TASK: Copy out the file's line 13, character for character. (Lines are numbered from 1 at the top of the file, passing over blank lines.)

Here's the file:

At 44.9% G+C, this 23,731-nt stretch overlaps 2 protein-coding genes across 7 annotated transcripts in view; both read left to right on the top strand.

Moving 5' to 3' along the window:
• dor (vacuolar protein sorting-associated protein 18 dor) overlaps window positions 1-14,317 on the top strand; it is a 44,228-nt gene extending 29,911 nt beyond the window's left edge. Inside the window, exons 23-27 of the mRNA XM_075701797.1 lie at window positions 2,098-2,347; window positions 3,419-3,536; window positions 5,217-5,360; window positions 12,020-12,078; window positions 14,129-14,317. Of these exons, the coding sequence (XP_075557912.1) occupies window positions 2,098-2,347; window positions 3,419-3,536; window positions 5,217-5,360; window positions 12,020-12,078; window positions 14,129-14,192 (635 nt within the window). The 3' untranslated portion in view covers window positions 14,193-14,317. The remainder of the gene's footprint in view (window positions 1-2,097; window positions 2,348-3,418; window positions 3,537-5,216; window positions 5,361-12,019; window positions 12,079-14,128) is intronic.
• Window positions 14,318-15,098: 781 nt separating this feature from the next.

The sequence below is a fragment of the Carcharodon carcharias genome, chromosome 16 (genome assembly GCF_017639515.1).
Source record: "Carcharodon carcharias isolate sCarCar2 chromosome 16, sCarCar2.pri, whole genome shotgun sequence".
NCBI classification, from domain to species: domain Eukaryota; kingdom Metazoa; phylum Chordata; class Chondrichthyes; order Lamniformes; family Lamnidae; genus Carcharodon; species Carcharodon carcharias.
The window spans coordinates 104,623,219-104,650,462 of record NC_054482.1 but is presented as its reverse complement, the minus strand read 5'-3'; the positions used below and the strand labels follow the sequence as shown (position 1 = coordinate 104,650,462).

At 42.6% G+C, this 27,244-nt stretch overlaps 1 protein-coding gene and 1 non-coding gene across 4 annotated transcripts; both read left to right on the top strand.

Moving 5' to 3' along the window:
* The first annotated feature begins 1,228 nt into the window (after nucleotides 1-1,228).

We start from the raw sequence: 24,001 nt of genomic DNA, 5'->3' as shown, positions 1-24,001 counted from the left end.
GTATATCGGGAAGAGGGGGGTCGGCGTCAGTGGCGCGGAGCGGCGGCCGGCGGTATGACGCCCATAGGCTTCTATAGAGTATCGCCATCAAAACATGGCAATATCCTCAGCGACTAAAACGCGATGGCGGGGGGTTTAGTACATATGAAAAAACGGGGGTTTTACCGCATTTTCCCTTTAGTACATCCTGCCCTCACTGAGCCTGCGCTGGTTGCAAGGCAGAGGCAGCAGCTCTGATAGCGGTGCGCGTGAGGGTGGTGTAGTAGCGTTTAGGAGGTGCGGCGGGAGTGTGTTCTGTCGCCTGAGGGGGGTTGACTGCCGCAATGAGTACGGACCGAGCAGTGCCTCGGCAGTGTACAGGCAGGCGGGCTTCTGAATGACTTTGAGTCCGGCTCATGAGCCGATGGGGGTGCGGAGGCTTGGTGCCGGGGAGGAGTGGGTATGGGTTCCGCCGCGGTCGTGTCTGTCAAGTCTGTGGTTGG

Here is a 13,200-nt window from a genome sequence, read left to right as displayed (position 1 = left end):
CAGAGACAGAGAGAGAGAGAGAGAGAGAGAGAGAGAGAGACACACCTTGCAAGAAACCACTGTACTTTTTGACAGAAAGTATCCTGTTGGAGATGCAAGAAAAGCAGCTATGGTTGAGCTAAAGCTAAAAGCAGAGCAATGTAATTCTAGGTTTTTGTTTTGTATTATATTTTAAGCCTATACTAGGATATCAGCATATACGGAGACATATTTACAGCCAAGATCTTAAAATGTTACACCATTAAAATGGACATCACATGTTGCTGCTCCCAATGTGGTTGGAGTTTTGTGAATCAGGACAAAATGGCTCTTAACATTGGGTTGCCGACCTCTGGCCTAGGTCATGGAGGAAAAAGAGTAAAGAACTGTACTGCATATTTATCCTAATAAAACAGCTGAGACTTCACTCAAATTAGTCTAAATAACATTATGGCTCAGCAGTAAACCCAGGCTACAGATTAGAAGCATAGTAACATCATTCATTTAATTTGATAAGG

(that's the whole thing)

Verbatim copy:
GTATATCGGGAAGAGGGGGGTCGGCGTCAGTGGCGCGGAGCGGCGGCCGGCGGTATGACGCCCATAGGCTTCTATAGAGTATCGCCATCAAAACATGGCAATATCCTCAGCGACTAAAACGCGATGGCGGGGGGTTTAGTACATATGAAAAAACGGGGGTTTTACCGCATTTTCCCTTTAGTACATCCTGCCCTCACTGAGCCTGCGCTGGTTGCAAGGCAGAGGCAGCAGCTCTGATAGCGGTGCGCGTGAGGGTGGTGTAGTAGCGTTTAGGAGGTGCGGCGGGAGTGTGTTCTGTCGCCTGAGGGGGGTTGACTGCCGCAATGAGTACGGACCGAGCAGTGCCTCGGCAGTGTACAGGCAGGCGGGCTTCTGAATGACTTTGAGTCCGGCTCATGAGCCGATGGGGGTGCGGAGGCTTGGTGCCGGGGAGGAGTGGGTATGGGTTCCGCCGCGGTCGTGTCTGTCAAGTCTGTGGTTGG